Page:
(END VIDEO CLIP)
HARWOOD: Probably the strongest illustration of this, Kate, was when the president was celebrating the way that federal officers have -- and National Guard have cut through protesters, he said, "like a knife through butter." The forceful put down of protests is something that he was hailing as a good thing.
BOLDUAN: John, the president also seems to be ignoring the guidance of medical experts when it comes to the danger of the coronavirus. I mean, we have the video from Dallas yesterday. No social distancing, no masks.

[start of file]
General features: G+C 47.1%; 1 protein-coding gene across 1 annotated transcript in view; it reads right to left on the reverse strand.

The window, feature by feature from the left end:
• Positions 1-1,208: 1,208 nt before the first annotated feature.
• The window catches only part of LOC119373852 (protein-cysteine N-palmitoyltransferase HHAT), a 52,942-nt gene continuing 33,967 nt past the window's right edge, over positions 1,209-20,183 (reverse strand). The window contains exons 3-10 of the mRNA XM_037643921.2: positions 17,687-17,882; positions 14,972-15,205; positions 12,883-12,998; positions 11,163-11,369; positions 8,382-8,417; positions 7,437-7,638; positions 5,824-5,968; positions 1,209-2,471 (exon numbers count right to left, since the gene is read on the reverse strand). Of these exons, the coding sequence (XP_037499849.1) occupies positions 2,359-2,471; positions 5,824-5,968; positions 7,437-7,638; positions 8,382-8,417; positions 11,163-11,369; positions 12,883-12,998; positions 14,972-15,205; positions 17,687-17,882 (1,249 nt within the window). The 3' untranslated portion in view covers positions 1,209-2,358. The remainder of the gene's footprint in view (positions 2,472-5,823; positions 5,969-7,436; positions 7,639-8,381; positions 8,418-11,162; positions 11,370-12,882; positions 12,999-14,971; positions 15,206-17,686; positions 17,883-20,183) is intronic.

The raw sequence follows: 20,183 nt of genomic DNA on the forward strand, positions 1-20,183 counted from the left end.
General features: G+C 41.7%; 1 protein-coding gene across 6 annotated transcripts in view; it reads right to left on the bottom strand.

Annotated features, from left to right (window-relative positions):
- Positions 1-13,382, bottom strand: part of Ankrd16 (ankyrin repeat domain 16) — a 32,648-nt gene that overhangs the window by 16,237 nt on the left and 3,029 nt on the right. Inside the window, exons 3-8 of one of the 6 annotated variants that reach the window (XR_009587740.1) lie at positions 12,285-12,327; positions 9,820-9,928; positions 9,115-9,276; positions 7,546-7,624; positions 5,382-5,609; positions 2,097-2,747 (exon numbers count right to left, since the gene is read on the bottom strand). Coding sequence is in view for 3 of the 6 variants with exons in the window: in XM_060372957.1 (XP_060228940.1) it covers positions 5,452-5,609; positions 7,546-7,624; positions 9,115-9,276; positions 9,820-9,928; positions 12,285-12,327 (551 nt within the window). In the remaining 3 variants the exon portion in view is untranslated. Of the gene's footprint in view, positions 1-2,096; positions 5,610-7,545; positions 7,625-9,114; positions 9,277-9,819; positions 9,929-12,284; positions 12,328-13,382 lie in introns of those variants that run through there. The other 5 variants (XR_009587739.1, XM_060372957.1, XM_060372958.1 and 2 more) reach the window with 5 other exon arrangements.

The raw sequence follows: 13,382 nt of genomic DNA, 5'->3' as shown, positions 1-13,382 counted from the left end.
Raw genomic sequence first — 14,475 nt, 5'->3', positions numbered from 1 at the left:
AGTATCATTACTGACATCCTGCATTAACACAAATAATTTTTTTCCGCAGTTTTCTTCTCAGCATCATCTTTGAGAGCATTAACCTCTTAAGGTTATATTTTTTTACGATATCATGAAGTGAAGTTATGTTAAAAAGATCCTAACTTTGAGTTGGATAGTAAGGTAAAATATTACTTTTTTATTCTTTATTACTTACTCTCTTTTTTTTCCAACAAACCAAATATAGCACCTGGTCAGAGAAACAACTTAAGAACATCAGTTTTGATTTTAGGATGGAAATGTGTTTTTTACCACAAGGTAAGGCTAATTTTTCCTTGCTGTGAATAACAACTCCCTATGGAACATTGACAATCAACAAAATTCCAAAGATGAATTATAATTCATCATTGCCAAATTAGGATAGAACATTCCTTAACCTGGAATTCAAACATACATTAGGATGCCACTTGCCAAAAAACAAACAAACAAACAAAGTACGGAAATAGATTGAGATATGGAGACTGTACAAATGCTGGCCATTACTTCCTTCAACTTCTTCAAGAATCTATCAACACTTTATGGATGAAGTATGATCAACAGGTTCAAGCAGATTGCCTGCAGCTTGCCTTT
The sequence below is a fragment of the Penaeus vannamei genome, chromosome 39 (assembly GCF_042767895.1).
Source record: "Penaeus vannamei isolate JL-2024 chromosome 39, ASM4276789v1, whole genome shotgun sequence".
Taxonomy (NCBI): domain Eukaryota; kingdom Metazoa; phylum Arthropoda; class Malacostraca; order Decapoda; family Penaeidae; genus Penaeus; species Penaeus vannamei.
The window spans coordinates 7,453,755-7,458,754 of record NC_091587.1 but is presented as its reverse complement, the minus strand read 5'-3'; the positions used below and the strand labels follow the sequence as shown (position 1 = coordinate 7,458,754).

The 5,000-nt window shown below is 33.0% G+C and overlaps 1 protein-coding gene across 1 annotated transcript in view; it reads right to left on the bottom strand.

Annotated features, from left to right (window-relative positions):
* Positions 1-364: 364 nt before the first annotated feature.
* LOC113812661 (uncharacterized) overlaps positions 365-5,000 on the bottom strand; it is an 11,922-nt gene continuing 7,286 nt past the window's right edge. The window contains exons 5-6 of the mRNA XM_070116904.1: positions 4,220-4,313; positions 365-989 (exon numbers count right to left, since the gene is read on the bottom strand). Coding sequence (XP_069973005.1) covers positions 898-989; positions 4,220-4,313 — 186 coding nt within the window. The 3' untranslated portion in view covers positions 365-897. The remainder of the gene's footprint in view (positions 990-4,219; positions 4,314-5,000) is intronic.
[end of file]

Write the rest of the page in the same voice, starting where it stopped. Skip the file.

The big campaign rally that he's moving ahead with in Tulsa next week completely violating guidelines from his own government against large gatherings but, yet, is requiring -- but, yet, they are requiring anyone who attends the rally next week to sign a waiver. Seriously?
HARWOOD: Look, Kate, he -- the Trump campaign knows what it's doing here. He's trying to aggressively move past COVID. He's all but given up on the fight to contain COVID in terms of his own personal efforts.
But they understand that there's a risk out there. And that's why they are pushing this waiver from liability and telling people, if you want to come, and there are -- he's going to have a big crowd at that rally, they need to sign that waiver.
It reflection what's going on in Congress where Republican legislators are saying, if we're going to pass aid to cities and other steps to try to mitigate the problem with the coronavirus, we need to provide liability for businesses.